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Storage of Radioactive Minerals


Because mineral specimens containing radioactive elements are naturally occurring substances and are collected in small quantities, there are no official licensing requirements for their possession and storage. However, the Environmental Protection Agency (EPA) does provide recommendations on acceptable radon levels. In addition to the normal concerns of collection storage, it is necessary to minimize the risk to people presented by the nature of the specimens.

When considering plans to store radioactive minerals, there are three categories of potential radiation hazard that have to be addressed:

  • External exposure to alpha, beta and gamma radiation;
  • Contamination from radioactive particulate material; and
  • Radon gas emanation which is the major concern in a storage environment.


Ellen Warren Faller
Mineralogy Division
Peabody Mus. of Natural History
Yale University
New Haven, CT 06511 USA
Tel (203) 432-3141
Fax (203) 432-9816

Kenneth W. Price
Radiation Safety Department
Univ. of Connecticut Health Ctr.
Farmington, CT 06032 USA
Tel (203) 679-2250
Fax (203) 679-3826

Publication: 1992



Alpha particles, beta particles and gamma rays are emitted in the course of the release of excess energy from atomic nuclei of the elements uranium and thorium. This nuclear disintegration process is known as radioactive decay.

Radon is a radioactive gas which is in the decay chain of natural uranium. Radon itself decays and forms other short-lived radioactive decay products. These “radon daughters” become attached to dust particles in the air and may be inhaled and deposited in the lungs where their released alpha particles may damage the lung tissue.

The objective of radiological protection is to keep all exposures to radiation As Low As Reasonably Achievable (ALARA). Fortunately, these exposures in small collections can be controlled easily and inexpensively by using distance, containment and time instead of money. More elaborate storage is possible for collections with substantial numbers of radioactive specimens, but controls require greater financial resources.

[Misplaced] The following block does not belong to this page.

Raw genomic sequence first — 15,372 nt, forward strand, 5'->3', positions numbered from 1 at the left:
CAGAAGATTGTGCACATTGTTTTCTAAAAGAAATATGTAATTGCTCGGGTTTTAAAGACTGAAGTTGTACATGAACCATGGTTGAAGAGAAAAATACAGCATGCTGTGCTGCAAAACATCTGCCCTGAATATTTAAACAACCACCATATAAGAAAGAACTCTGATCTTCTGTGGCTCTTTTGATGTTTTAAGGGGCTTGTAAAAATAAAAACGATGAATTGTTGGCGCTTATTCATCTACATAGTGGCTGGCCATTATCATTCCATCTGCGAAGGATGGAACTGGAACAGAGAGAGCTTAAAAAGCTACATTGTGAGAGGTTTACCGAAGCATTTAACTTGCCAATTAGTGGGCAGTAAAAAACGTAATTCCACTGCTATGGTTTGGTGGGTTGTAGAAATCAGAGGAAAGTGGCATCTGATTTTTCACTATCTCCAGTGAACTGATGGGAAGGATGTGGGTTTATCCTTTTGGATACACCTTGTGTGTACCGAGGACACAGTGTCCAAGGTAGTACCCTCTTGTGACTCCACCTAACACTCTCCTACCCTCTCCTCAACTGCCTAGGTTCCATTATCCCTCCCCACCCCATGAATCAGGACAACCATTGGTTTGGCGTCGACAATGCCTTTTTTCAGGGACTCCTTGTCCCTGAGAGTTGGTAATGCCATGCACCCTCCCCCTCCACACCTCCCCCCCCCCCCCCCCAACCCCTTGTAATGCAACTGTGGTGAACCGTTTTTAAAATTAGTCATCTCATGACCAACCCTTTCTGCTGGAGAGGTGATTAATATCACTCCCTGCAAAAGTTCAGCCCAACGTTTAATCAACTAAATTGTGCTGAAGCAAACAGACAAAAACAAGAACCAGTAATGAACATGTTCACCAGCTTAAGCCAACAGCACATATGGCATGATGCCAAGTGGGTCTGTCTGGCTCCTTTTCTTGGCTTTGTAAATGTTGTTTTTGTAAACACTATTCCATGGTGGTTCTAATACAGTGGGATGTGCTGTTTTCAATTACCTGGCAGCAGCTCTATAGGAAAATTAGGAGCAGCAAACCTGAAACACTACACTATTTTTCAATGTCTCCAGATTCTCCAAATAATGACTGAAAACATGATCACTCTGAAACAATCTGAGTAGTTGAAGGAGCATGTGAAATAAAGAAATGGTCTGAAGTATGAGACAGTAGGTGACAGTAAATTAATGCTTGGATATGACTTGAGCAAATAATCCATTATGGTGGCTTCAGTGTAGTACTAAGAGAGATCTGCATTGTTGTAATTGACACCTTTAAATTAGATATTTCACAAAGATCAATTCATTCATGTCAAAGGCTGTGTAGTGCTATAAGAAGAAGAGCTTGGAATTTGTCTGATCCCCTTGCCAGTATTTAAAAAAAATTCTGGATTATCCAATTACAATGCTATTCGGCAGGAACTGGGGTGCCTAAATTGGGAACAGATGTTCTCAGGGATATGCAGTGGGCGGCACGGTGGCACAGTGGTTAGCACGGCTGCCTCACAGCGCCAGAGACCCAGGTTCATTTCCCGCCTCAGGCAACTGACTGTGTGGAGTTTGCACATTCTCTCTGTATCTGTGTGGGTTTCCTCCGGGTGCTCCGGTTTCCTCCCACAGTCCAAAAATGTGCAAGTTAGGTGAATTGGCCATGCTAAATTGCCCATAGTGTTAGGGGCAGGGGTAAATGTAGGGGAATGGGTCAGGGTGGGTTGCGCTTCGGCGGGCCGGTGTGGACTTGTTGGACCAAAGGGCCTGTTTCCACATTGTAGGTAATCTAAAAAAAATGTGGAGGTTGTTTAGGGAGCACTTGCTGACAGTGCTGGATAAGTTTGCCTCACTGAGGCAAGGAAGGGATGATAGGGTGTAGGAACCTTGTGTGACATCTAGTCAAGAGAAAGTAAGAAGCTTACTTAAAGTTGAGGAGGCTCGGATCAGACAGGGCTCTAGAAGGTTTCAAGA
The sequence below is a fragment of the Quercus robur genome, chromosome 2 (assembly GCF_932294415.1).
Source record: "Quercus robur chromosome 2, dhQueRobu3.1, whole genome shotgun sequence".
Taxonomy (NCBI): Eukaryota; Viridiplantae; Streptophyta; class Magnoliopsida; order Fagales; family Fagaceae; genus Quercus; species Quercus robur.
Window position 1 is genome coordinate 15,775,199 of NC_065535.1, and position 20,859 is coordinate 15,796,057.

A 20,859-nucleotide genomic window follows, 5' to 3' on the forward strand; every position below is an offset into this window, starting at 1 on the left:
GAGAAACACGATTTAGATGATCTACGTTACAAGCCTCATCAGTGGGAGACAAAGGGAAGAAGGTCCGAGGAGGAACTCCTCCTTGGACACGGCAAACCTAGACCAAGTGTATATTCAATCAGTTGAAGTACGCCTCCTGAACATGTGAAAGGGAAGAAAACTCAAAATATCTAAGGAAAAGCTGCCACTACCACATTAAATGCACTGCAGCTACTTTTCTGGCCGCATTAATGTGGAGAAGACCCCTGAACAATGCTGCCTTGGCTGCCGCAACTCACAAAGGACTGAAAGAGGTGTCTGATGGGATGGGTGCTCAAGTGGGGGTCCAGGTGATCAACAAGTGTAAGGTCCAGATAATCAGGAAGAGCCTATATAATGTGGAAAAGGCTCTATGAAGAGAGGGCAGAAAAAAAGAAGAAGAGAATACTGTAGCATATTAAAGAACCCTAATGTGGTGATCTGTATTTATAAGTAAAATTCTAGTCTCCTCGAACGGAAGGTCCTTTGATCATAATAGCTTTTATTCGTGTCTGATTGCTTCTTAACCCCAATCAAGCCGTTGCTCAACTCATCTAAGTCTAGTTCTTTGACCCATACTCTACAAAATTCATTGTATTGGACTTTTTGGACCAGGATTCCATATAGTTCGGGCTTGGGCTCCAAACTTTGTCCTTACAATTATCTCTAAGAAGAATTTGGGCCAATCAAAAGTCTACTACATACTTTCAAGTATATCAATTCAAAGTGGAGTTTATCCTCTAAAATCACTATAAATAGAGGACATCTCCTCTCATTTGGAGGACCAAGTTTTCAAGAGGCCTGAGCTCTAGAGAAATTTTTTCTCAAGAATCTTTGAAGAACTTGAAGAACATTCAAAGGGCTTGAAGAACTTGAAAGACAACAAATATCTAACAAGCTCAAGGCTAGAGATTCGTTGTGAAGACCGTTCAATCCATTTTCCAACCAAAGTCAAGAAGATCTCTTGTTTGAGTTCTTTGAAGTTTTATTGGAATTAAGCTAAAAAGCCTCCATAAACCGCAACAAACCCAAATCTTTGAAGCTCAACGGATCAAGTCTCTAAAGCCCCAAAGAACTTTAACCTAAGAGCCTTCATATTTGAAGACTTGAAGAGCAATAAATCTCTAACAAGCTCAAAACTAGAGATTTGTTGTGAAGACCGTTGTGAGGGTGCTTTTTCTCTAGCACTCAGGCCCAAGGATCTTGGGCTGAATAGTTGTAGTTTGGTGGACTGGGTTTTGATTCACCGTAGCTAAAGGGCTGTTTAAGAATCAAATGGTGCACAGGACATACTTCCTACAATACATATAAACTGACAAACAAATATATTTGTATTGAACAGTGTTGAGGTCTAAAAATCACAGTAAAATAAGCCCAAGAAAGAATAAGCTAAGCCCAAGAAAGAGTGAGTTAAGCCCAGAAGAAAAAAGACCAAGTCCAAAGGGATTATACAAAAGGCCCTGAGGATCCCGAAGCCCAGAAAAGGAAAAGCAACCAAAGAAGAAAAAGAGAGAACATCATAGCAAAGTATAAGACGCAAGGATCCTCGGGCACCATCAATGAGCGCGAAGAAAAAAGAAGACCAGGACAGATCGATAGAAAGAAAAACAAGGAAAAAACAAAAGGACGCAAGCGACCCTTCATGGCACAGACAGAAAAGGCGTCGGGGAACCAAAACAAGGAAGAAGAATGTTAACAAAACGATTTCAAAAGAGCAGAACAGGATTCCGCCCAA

Specimens should be stored as far away from areas of human activity as possible in order to maximize the distance from the radiation source and to minimize the duration of exposure.

Materials Tools Supplies

  • Adhesive-backed labels indicating caution radioactive material, magenta on yellow (technically for licensed material, but the intent is to warn, not mislead)
  • Polyethylene bags with zippered closure
  • Radiation measurement and Radon monitoring equipment


Basic Recommendations

  1. Clearly label all radioactive specimens and their storage locations in order to keep museum staff aware and to alert any visitors.
  2. To minimize inhalation and ingestion of dust, wear washable or disposable plastic gloves, keep areas free of dust by using a damp wipe, and wash hands thoroughly after working with or near mineral specimens.
  3. Cut and grind specimens outdoors or in a properly ventilated area with restricted-use equipment. Wear an appropriate particulate filter mask, eye protection, gloves and an apron. use small or portable fans with caution as they may tend to stir up dust and may serve only to recirculate air.
  4. Store specimens in plastic bags with zippered closure, tightly closing plastic boxes, metal cans with plastic lids (e.g., coffee can), or any similar, appropriately cushioned container that allows a specimen to be seen, reduces handling, and controls dust and radon escape.
  5. Open containers in a well-ventilated area to allow the radon daughters to be diluted to a very low concentration. Display cases in which radioactive minerals are housed should be treated as containers.

    Carefully seal and open display cases only under controlled circumstances, or the cases should be ventilated in such a way that the radon is directed away from human activity and diluted with large volumes of air.

  6. Specimens should be stored as far away from areas of human activity as possible, such as against an outside wall, or at the back of a drawer or case. Be aware of the human activity and use of the space on the other side of the wall or case.
  7. Monitor regularly, at least yearly, in areas where radioactive specimens are stored or exhibited. The results will determine if a problem exists. Your local, state, or regional EPA, or university radiation safety office or physics department should be able to advise you on radiation measurement and radon testing.

The use of lead shielding is not recommended for most collections, especially those with fewer than 100 radioactive specimens. It should be remembered that lead has its own well-documented health hazards.

For medium-sized collections (50 to a few hundred specimens of average radioactivity), it is not advisable to store all the radioactive material in one case.

For collections with highly radioactive specimens, and/or with hundreds of radioactive specimens, it may be necessary to build a separate, limited access storage room in order to control the potential radiation hazards and the ventilation of radon.

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